Saturday, February 28, 2009

Saturday Pick Points

Normally this is the point every week where I wander around the Climate Change sites, just to see what is stirring them up. And the controversy continues over the statistics of the paper by Steig that I first mentioned back in January. There is a very well done dismemberment of the underlying statistics given at Watt’s Up With That this week. Basically part of the criticsm is based on the relatively obvious point that as you move two weather stations further apart, then the likelihood of them both having the same weather at the same time becomes less, particularly at greater distances. (For example the snow storm that will hit the East Coast Sunday night and Monday hit Missouri Saturday and was somewhat milder – we got 2 inches, Maine will get 12 inches. On the other hand Waynesville and Salem in Missouri both reportedly got the same amount). However when you look at the statistics that were used in the paper the likelihood of the weather being the same stays the same regardless of their distance apart. And it even stays the same when you consider satellite data. Which sadly implies that the results as quoted in Nature and given national prominence are in error and in fact where a more realistic model is used the continent returns to a largely cooling phase and the furor the paper raised is shown to be based on a false premise. (Not of course that this finding will get much mention in the MSM). Though the controversy may well continue, since the new story is that the speed of the glaciers is accelerating. There is very little data from down in the Antarctic and so it will be interesting if this particular study gets picked up.*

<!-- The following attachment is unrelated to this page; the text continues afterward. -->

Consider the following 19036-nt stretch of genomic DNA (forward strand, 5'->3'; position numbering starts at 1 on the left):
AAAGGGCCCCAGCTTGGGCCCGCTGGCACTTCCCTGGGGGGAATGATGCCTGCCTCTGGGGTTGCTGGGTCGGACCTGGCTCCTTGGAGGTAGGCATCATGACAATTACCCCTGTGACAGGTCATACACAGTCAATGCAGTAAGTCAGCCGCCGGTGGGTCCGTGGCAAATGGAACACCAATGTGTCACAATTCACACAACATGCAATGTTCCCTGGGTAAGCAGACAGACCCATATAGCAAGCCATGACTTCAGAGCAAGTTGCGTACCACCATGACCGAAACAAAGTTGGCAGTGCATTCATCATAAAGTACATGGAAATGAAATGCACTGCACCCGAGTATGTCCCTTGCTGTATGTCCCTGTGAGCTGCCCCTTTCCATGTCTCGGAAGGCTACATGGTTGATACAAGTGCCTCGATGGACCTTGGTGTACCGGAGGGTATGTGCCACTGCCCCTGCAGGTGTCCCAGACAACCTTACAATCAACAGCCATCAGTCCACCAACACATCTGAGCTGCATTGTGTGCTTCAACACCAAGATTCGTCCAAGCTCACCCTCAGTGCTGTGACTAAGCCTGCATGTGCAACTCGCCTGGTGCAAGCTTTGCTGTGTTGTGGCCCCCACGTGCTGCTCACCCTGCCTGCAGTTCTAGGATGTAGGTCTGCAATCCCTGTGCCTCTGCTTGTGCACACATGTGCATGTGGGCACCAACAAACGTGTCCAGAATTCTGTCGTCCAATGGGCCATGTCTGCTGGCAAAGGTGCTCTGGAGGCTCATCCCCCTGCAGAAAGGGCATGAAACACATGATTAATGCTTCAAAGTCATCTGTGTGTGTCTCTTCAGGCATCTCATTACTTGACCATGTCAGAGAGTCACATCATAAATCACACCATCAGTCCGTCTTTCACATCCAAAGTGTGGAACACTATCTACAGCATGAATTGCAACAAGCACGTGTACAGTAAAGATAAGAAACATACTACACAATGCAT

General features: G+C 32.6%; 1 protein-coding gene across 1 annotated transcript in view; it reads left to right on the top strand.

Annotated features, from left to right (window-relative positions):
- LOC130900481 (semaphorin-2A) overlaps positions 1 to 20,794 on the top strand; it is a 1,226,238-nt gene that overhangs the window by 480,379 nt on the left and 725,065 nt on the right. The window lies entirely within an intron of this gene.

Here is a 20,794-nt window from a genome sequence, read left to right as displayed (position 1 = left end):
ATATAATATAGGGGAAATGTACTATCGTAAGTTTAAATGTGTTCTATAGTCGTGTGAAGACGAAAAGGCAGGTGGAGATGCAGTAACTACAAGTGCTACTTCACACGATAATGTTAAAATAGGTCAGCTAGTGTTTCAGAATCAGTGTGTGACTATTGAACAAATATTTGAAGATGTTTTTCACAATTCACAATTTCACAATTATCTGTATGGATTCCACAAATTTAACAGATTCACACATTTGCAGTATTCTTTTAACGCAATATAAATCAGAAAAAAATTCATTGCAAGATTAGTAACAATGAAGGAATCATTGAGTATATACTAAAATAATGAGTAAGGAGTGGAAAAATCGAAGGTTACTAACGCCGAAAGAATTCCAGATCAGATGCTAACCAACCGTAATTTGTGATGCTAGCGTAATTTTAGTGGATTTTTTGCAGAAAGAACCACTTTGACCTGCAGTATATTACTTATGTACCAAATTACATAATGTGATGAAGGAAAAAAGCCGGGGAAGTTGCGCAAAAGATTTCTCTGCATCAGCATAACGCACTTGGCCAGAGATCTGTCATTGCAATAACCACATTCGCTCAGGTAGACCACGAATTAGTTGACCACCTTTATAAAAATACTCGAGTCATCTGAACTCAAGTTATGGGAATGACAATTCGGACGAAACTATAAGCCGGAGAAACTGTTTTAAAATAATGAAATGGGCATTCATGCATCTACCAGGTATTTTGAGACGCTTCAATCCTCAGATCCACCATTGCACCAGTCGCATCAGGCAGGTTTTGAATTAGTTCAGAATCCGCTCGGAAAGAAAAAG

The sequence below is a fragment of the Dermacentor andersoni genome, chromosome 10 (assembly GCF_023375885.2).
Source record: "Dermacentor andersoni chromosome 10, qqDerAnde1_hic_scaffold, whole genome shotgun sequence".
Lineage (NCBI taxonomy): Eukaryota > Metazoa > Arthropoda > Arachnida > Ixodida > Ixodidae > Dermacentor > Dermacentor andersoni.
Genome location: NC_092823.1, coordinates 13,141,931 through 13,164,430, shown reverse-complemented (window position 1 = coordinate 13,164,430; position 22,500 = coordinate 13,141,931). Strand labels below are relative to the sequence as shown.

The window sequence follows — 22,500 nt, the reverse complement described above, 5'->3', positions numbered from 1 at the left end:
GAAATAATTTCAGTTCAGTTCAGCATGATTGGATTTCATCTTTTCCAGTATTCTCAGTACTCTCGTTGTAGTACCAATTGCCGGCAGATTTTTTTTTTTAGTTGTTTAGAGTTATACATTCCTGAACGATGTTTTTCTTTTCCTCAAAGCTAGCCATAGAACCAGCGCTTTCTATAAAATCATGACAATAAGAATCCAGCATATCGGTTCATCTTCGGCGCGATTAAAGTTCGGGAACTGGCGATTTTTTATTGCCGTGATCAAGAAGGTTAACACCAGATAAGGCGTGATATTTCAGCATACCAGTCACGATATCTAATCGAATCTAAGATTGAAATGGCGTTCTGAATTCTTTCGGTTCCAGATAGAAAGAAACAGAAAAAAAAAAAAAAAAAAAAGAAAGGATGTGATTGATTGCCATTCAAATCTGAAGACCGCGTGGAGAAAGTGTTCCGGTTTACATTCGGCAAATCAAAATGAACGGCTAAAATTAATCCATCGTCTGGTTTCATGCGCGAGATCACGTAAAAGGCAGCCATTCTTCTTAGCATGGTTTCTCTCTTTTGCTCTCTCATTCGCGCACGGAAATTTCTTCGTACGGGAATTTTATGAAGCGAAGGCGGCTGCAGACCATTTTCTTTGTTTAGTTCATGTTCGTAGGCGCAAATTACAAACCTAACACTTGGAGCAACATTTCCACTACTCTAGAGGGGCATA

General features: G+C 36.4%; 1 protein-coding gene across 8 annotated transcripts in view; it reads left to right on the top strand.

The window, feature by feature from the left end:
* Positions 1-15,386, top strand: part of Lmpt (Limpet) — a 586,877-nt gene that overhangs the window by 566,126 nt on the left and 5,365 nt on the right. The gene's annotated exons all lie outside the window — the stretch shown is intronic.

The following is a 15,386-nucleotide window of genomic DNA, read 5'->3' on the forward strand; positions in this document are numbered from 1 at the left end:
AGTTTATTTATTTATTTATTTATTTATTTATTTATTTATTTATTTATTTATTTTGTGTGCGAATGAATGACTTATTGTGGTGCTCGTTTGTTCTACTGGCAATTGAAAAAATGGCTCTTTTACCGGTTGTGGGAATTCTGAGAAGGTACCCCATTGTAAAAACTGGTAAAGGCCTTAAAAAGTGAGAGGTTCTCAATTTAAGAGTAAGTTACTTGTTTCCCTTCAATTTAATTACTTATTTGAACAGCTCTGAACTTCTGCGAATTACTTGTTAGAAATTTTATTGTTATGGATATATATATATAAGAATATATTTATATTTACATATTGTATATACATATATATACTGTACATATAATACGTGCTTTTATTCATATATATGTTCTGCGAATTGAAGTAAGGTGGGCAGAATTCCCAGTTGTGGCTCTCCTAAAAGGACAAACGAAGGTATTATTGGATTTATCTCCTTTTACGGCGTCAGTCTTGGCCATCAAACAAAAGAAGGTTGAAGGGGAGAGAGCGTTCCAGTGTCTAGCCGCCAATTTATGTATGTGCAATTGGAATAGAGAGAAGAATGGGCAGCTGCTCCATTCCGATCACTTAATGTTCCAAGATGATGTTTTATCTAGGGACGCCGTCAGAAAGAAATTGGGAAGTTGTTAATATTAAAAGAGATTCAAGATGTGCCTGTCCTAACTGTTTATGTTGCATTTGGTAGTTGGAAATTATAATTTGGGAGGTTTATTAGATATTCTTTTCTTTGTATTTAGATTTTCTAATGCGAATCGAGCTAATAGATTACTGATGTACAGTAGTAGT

*Since this deals with a topic that I actually teach to students, I will have a small technical note at the end.